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Devil's Dyke


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St Dunstan (c. 909—988) archbishop of Canterbury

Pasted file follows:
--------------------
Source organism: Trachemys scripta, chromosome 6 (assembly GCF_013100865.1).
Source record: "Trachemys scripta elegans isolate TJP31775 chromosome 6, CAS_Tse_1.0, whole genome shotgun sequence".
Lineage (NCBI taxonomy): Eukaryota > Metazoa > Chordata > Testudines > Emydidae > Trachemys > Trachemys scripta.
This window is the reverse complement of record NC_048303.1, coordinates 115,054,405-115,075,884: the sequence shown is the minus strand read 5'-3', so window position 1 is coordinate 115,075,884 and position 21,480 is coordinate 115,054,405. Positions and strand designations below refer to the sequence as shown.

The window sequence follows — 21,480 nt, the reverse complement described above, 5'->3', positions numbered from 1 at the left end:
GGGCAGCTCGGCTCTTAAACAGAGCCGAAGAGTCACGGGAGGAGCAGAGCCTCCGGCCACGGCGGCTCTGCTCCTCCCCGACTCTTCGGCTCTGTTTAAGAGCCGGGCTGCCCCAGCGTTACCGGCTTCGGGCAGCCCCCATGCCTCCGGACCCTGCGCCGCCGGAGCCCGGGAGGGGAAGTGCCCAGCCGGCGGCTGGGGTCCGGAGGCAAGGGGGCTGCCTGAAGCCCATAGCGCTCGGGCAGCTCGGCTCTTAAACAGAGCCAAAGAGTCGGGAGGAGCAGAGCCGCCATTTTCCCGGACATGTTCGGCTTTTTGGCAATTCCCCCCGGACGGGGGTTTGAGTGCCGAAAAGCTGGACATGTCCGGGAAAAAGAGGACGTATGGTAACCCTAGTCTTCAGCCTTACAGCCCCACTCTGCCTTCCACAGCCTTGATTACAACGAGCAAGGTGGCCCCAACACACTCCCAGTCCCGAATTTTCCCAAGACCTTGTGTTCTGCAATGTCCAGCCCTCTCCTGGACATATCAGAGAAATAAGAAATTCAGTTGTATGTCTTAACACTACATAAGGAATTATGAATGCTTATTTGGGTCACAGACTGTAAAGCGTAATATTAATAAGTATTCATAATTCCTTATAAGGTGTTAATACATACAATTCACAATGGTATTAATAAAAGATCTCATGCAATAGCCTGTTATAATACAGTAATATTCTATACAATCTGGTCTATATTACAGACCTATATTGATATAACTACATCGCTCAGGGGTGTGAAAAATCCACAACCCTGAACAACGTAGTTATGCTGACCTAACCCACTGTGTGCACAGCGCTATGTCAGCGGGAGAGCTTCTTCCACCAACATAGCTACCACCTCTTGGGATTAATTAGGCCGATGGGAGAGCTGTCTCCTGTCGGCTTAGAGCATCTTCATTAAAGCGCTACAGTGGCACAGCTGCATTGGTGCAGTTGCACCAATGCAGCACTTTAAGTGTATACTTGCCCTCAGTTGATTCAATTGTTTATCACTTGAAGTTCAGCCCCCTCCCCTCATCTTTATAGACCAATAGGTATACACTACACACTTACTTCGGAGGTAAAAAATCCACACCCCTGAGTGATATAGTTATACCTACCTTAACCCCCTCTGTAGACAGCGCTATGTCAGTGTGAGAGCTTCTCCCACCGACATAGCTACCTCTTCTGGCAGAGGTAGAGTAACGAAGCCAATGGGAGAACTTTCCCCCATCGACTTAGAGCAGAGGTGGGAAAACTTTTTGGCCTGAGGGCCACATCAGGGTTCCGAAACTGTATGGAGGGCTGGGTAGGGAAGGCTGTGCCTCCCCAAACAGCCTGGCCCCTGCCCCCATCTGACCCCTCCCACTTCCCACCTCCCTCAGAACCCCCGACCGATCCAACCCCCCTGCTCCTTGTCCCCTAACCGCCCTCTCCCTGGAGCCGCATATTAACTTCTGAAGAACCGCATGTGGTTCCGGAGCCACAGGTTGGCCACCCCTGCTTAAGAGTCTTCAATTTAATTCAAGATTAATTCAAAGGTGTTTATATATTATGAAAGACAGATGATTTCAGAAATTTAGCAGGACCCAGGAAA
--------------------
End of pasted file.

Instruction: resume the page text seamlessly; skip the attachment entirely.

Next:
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A deep gash in the north slopes of the Downs near Hove, East Sussex, is said to have been dug by the Devil, who wanted to let the sea through to drown low-lying villages with many churches. He had to finish the work in one night, but was tricked into thinking dawn had come, and flew off. The first recorded account, a humorous poem, says an old woman deceived him by letting a candle shine through a sieve like the rising sun, and making her cockerel crow (William Hamper, Gentleman's Magazine 80 (1810), 513–14); later literary variants give the credit to St Cuthman or St Dunstan, but in oral tellings the old woman is the usual heroine. The tale is typical of the international theme of the Devil being duped, often by weak or marginalized humans, and danger narrowly averted (Simpson, 1983).


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